December 9, 2023


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Cineworld to close all UK sites putting 5500 jobs at risk

Cineworld at Fountainpark (top) and Vin Diesel, with director Justin Lin, on Edinburgh’s Royal Mile filming the Fast and Furious sequel F9 – which has had its release date delayed. Picture: Lisa Ferguson/JPIMedia.

Britain’s biggest cinema chain is to close its doors after two blockbuster Hollywood movies – including one shot on the streets of Edinburgh – were delayed.

Cineworld is set to mothball all 128 of its sites across the UK including its large outlet at Edinburgh’s Fountainpark.

The closures come as the release of the latest James Bond film was further delayed from November to spring 2021.

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On Friday, the release of the highly-anticipated Fast and Furious sequel F9 – with several scenes shot in the Capital – was also delayed again, while Disney announced last month that its live-action version of Mulan instead debut on its streaming service Disney Plus instead of a theatrical release.

F9 The Fast Saga, starring Vin Diesel and Tyrese Gibson, was due to have been released in cinemas on May 22 but was withheld amid fears the crowd segregation of cinemas would see it struggle to make a profit.

Several scenes from the big budget Hollywood blockbuster were shot in the capital’s Old and New towns last year.

The Fast and Furious movies are always big earners at the domestic and international box office and the absence of F9 will impact the 2020 box office in a major way. The past two films have made over $1 billion.

Just a month earlier the full trailer had been unveiled showed Vin Diesel’s character Dominic Toretto facing off again his brother, Jakob, played by John Cena, with epic car chases and fights across Edinburgh and London – and appearances by Charlize Theron and Helen Mirren.

The Royal Mile, Waterloo Place, George Street and Melville Street will all make an appearance on the big screen for the latest version of the long running franchise. The film is now set for release on May 28, 2021, it was announced by Universal.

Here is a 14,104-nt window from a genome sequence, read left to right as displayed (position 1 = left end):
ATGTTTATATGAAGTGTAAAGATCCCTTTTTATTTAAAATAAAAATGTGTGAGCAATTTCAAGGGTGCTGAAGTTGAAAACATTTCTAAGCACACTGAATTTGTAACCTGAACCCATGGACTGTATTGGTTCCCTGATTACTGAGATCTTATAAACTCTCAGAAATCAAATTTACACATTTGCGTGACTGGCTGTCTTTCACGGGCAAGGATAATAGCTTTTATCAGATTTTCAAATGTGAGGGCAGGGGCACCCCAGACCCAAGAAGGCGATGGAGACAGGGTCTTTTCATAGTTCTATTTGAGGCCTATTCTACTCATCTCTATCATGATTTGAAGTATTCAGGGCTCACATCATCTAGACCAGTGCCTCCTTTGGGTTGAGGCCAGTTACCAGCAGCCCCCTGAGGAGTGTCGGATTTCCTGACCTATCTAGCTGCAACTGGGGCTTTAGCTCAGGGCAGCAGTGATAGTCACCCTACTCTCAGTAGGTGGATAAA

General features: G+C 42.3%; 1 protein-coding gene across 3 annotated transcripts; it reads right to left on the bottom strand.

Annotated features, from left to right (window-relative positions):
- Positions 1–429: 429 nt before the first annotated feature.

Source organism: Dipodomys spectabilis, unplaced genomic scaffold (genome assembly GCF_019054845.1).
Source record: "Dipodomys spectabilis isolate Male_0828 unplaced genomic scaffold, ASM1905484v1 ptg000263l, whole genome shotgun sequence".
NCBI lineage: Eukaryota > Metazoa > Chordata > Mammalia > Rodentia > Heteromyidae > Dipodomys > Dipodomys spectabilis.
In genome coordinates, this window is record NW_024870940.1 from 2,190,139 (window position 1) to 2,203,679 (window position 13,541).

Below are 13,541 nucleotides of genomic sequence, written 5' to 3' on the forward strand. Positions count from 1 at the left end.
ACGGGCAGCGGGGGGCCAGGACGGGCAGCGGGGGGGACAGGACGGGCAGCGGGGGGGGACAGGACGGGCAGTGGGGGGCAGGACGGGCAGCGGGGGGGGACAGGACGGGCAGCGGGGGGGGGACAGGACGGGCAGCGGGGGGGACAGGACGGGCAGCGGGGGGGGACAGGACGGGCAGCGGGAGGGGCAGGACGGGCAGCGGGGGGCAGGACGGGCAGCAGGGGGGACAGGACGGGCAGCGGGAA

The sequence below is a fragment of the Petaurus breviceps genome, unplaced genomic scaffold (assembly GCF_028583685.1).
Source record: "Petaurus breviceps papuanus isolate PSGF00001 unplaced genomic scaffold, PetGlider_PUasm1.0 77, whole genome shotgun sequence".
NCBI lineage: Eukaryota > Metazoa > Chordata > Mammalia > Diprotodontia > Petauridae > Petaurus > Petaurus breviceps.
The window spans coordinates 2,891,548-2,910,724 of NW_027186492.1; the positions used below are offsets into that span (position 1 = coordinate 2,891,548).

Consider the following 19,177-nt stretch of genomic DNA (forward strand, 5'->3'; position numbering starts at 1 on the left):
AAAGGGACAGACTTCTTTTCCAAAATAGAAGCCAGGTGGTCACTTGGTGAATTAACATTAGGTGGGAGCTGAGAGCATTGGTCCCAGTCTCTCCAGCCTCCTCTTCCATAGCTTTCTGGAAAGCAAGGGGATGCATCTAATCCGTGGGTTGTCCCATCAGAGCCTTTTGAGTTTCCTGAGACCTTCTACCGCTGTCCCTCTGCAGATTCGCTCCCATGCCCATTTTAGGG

The news will come as a hammer blow to the beleaguered Fountainpark entertainment venue, where Cineworld is the main anchor tenant.

Cineworld bosses will write to Prime Minister Boris Johnson and Culture Secretary Oliver Dowden to tell them that cinema has become “unviable” as studios keep putting back blockbuster releases.

The closure of its 128 sites across the country, although understood to be a temporary measure until next year, will put up to 5500 jobs at risk.

In July, the Government promised a package of more than £1.5 billion to help the arts and culture industries forced to shut down earlier this year as a result of the pandemic.Cineworld had reopened most of its cinemas in July when lockdown measures were eased across the country.

Daniel Craig’s final outing as spy James Bond will not hit big screens until next April, it was announced on Friday.

No Time To Die was originally scheduled for release in April 2020, but was first pushed back to November as a result of the pandemic.

A statement on the film’s official Twitter account said: “We understand the delay will be disappointing to our fans but we now look forward to sharing NO TIME TO DIE next year.”

Cineworld will look to reopen next year in line with the big blockbuster releases, according to the reports, which suggest many of the company’s staff will be offered redundancy, with possible incentives to rejoin when cinemas reopen.

The reports are another knock-back for the UK cinema industry, which took a profit hit when the country was plunged into lockdown in March following the outbreak of coronavirus.

The cinema chain, which is the largest in the UK and second largest in the world behind Chinese firm Wanda Cinemas, posted pre-tax loss for the six months to June compares with profits of £110m a year earlier.

Phil Clapp, chief executive of the UK Cinema Association, told the Sunday Times that the James Bond announcement was ‘probably the most serious blow to UK cinema operators of a number of similar announcements over the past few weeks and will undoubtedly cause a significant number of cinemas to close again’.

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